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Comparison of Human and Cattle E. coli O26 Isolates by Pulsed Field Gel Electrophoresis (PFGE)

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In recent years, Escherichia coli (E. coli) O157, a verotoxin-producing E. coli (VTEC), has emerged as a pathogen of increasing importance, responsible for numerous outbreaks of gastro-intestinal infection worldwide. It is now apparent,however, that E. coli isolates of serogroups other than O157 (termed non-O157 VTEC) also make a significant contribution to human diarrhoeal disease and in many European countries, non-O157 VTEC are isolated more frequently than O157 VTEC.

To date, in excess of 200 non-O157 VTEC serotypes have been identified worldwide with over 100 types associated with human illness, including Haemolytic Uraemic Syndrome (HUS). Although non-O157 VTEC are not thought to not contribute significantly to the development of HUS in Scotland at present (surveillance of childhood HUS in Scotland between1997 and 2001 identified that 89% of reported cases had VTEC O157 infection), their contribution to diarrhoeal disease remains to be established.

In 2003, the Scottish E. coli O157 Reference Laboratory (SERL) received or isolated 31 non-O157 E. coli from 30 individuals, of which 16 possessed virulence factors (vtx1, vtx2, eae or hly). These included four apparently unrelated strains of E. coli O26 isolated over a six-week period. Although it was not possible to trace the source of any of the non-O157 VTEC isolated in Scotland, some of the serogroups isolated from Scottish human cases have recently been isolated from Scottish cattle.

Preliminary results of a Food Standard Agency funded project (Project SO1014)determining the prevalence of specific non-O157 VTEC in Scottish beef cattle farms has shown that VT positive E. coli O26 isolates are common in Scottish beef cattle.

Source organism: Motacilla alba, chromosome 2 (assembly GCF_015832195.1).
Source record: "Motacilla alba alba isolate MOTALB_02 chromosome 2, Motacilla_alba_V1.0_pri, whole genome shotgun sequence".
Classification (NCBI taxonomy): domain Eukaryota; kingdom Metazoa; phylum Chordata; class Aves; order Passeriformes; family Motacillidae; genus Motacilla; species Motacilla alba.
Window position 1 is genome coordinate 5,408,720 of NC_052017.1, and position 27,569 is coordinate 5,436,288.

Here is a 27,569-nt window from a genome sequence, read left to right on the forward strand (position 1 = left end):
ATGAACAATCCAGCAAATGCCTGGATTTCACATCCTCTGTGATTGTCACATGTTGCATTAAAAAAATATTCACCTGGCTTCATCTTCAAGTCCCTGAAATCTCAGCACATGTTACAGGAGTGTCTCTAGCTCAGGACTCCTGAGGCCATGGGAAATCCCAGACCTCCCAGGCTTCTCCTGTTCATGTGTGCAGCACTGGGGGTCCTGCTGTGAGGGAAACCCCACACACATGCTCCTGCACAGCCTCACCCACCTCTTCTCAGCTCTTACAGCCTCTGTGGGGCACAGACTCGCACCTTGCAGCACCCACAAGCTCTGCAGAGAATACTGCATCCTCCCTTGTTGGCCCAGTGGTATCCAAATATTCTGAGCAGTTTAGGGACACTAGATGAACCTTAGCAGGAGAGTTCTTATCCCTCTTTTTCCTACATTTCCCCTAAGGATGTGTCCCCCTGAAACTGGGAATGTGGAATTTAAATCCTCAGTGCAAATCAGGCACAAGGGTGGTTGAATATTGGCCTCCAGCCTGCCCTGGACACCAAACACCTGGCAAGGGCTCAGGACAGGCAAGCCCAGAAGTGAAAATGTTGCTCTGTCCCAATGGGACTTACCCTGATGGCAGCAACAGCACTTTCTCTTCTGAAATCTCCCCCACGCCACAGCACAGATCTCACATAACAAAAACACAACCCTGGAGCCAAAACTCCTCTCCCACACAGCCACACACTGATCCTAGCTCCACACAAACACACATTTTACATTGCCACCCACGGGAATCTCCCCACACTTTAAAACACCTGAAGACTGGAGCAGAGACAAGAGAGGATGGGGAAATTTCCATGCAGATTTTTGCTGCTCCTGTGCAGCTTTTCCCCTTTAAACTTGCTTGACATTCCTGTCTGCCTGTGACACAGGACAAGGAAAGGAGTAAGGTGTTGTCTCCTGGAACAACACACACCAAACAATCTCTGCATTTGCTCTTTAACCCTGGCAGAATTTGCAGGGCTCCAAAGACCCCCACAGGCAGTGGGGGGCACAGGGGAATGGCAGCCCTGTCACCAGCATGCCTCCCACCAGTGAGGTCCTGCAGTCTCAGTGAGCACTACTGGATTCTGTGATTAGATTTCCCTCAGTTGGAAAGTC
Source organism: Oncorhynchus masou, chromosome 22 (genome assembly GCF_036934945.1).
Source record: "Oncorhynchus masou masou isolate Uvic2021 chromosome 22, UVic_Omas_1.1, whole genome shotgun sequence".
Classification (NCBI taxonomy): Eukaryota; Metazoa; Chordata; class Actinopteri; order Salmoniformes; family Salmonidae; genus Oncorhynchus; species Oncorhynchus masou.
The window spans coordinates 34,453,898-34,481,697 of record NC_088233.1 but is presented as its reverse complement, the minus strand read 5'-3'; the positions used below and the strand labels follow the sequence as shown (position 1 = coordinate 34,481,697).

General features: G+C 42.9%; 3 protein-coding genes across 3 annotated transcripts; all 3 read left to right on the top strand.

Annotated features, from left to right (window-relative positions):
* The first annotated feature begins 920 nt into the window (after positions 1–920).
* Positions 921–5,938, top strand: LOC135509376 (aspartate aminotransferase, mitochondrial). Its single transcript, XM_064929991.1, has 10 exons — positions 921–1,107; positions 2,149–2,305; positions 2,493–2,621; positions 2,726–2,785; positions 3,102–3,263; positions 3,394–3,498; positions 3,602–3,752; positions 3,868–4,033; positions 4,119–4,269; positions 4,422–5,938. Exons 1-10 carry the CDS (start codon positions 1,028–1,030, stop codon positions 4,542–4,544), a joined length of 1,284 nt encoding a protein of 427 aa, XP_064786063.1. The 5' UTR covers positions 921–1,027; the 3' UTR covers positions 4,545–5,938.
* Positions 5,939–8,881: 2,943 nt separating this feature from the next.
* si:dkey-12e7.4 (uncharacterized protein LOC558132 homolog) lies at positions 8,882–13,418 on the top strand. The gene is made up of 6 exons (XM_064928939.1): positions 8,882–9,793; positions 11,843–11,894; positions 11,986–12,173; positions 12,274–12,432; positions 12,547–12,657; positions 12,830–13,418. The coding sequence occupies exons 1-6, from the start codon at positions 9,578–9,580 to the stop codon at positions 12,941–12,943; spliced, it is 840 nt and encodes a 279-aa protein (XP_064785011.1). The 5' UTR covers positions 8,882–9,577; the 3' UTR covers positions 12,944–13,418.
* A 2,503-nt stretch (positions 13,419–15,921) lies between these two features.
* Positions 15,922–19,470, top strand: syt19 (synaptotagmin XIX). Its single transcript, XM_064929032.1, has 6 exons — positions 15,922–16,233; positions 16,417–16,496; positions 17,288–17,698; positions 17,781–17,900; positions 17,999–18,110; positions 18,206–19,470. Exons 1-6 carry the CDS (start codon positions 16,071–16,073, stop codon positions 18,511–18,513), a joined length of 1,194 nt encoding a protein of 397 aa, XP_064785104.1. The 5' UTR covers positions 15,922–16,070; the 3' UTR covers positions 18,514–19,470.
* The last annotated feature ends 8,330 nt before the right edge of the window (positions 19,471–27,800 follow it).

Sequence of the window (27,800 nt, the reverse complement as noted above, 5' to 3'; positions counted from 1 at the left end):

Over the past few years, E. coli O26 strains have become the most frequently isolated non-O157 VTEC associated with human disease, having been reported in Europe,Japan, Asia, USA, Australia, New Zealand, Argentina and Brazil. The organism has been isolated from cattle and humans and is considered as pathogenic for both. E. coli O26 has recently been associated with outbreaks in the Republic of Ireland and Japan and is known to survive well in bovine faeces and withstand substantial periods of stress. Typing of E. coli O26, by various methods has revealed great genetic heterogeneity within the group.

It is well documented that Scottish E. coli O157 isolates responsible for clinical disease are also circulating in the cattle population, sharing common virulence profiles, the same phage types and indistinguishable pulsed-field gel electrophoresis profiles. However, although cattle are thought to be a reservoir of infection of E. coli O26 isolates, there has been no direct evidence of bovine VTEC O26 causing human infection to date.

A total of 185 E. coli O26 isolates from human (33) and cattle (152) sources were analysed in this study to determine whether common PFGE profiles of E. coli O26 are circulating in both the cattle and clinical populations of Scotland. All bovine isolates were obtained from finishing cattle aged 12 to 30 months of age collected during the Food Standards Agency funded project (SO1014). The clinical collection consisted of all human O26 strains, isolated from Scottish cases between January 2002 and October 2003 and a selection of English and European E. coli O26 isolates.